Michael Todd warns against 'spirit of condemnation': 'In Christ, I’m not a cheater'

Megachurch pastor Michael Todd shared in a recent May 29, 2022 sermon that he cheated on his wife before he married her.
Megachurch pastor Michael Todd shared in a recent May 29, 2022 sermon that he cheated on his wife before he married her. | Screengrab: YouTube /Transformation Church

Oklahoma megachurch Pastor Michael Todd said the phrase “once a cheater, always a cheater” doesn’t apply to repentant Christians because "in Christ, I’m not a cheater.”

The pastor of Tulsa’s Transformation Church recently preached a sermon titled “Cuffed to Condemnation” that focused on Romans 8:1 which reads, “there is no condemnation for those who put their faith and life in Jesus Christ.”

Todd said that this "no condemnation" for those who are in Christ includes those who have asked God for forgiveness for being unfaithful in their romantic relationships. 

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“What the enemy tries to do is cave you into isolation through this spirit of condemnation and many of you have been cuffed to it," Todd preached. 

"The spirit of condemnation has come to rob you of your life in Christ. … I'm not playing with this spirit, because it's robbed so many of you of the freedom that is now yours as a believer of Jesus Christ." 

Condemnation is an eternal “sentence to punishment,” Todd said, adding that he believes many Christians fail to realize that “God is not a punisher. He doesn't punish, He disciplines."

“God is coming to free you from condemnation today," he declared. "God's Word is going to uncuff you from condemnation. I've realized that too many of God's children have a life in Christ, but they're living condemned."

"Yes, it happened. That's not who I am. Yes, I did it. That's not who I am. Yes, I've repeatedly done it. But that is not who I am.”  

Todd talked about how he met his wife, Natalie, when he was 15, and she was 14. Three years later, when he was about to graduate from high school, Todd said he engaged in “exploring” other romantic relationships while he was still dating Natalie. 

“I started listening to culture," Todd said. “[I] started exploring stuff, broke her heart, sent her into another relationship that was not good for her, went down a spiral, opened up things. We both lost our virginity. We [went] through all of these cycles,” he added.  

Todd said that although he and Natalie eventually got back together, for a long time they struggled to trust each other.   

After getting back together with Natalie, Todd said he began to allow a spirit of condemnation from the devil to discourage him from staying in his relationship.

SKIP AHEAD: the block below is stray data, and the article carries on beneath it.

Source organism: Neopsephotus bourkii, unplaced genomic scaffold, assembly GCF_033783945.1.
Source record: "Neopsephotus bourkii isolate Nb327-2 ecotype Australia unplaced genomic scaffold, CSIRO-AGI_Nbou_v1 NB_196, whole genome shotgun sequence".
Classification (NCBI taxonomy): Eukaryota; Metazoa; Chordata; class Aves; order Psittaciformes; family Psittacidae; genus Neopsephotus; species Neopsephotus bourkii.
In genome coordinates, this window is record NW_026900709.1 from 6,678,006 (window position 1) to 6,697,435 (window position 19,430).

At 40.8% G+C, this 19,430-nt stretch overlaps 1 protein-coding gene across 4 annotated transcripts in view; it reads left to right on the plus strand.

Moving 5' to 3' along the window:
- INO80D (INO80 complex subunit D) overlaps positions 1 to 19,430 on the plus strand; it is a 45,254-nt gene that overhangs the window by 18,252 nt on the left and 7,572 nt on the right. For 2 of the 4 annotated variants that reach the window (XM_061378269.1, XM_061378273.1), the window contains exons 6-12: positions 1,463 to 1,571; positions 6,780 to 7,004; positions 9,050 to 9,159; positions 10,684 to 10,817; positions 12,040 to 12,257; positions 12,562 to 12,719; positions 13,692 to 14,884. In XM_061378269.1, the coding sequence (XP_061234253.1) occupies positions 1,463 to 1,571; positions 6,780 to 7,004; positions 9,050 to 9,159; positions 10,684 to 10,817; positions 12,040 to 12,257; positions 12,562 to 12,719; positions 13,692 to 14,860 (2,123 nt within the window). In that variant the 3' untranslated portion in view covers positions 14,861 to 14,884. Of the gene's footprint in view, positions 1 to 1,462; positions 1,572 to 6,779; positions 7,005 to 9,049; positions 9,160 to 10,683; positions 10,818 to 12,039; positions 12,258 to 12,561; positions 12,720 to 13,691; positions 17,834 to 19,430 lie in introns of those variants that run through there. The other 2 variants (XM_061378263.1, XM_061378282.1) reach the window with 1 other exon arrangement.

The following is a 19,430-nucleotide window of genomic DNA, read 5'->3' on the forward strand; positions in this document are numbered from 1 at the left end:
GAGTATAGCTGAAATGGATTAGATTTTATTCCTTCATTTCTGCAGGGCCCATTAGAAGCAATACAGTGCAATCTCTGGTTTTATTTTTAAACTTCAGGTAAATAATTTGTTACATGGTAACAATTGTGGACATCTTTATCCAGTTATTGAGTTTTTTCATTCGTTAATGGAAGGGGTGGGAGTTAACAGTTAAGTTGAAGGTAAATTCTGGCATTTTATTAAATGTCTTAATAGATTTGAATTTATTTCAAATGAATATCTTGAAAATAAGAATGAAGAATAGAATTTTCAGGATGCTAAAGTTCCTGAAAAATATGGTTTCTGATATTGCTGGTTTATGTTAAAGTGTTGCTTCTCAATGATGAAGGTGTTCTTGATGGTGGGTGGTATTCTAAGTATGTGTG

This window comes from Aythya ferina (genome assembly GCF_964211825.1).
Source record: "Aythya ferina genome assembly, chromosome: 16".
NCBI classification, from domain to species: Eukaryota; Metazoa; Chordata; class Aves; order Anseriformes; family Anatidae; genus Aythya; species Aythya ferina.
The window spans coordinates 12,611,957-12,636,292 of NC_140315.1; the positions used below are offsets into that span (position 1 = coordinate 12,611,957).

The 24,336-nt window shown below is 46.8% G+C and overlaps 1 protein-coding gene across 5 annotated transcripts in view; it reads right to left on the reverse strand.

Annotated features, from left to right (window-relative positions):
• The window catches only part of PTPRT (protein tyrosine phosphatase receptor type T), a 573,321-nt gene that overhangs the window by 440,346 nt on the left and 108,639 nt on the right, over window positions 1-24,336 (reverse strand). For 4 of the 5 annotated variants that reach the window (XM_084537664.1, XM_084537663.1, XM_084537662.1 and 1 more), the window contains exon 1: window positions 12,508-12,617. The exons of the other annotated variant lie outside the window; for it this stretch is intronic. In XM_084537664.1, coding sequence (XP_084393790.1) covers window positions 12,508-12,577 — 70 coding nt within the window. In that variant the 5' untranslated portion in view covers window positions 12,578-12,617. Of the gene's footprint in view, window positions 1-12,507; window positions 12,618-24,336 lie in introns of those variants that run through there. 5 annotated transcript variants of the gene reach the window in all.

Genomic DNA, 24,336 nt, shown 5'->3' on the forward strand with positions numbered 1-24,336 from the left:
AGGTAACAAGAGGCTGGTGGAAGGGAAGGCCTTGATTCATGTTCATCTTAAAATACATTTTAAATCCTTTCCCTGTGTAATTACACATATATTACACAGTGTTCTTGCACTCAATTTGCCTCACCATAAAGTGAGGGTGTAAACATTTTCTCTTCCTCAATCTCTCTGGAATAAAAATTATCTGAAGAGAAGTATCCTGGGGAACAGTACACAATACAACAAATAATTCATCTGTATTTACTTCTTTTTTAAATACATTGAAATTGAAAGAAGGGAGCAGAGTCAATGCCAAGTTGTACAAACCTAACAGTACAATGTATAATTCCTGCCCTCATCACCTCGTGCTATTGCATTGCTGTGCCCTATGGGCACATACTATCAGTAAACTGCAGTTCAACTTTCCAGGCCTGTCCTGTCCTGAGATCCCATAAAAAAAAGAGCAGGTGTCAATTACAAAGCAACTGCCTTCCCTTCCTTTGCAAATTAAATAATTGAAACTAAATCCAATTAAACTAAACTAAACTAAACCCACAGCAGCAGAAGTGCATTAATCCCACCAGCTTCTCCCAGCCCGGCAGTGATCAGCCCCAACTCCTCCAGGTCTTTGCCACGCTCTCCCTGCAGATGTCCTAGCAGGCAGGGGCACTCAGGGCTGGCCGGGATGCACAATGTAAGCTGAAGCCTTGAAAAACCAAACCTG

“In that season," Todd called, "I could not see myself out from under the cloud of condemnation because I knew everything I was suffering at that moment was because of decisions I made." 

"I was cuffed to condemnation, but your boy is free now. And today, I want to offer you the same level of freedom because the enemy will try to convince you that’s who you are,” he added, citing John 3:17, which reads "God did not send his Son into the world to condemn the world, but to save the world through him."

Todd stressed that "in Christ" he knew that “I failed, but I'm not a failure. I messed up, but I'm not a mistake. I lost, but I'm not a loser," and "I cheated, but I'm not a cheater."

“Uh-oh, I'm coming against culture. Once a cheater, [always a cheater]. According to who? Because in Christ ... You may not be able to give me another chance. You may not be able to forgive me. You may not be able to look beyond my faults and see my need and see that [my cheating] actually came from a trauma that was trying to be covered and saddled to something I didn't have the tools to do. But yeah, I cheated. But I'm not a cheater.” 

Todd frequently noted that Christians who blame God for their feelings of condemnation fail to realize that “you're the kid who put yourself in timeout,” but added that “sinning is a symptom of humanity, not our identity.”  

“There's a difference between actively sinning and trying to do it all the time and just whiling out or making a mistake. Or how the Bible defines sin: missing the mark. I missed the mark. I missed the mark,” Todd reiterated.

Christians are going to “miss the mark” and struggle with sin every day, Todd maintained, calling it "a symptom of humanity, not your identity." 

Todd further emphasized that he is not giving anyone "a license to sin," but that he is trying to address how the enemy keeps Christians in a "condemnation cycle" that leads them "back to sin."

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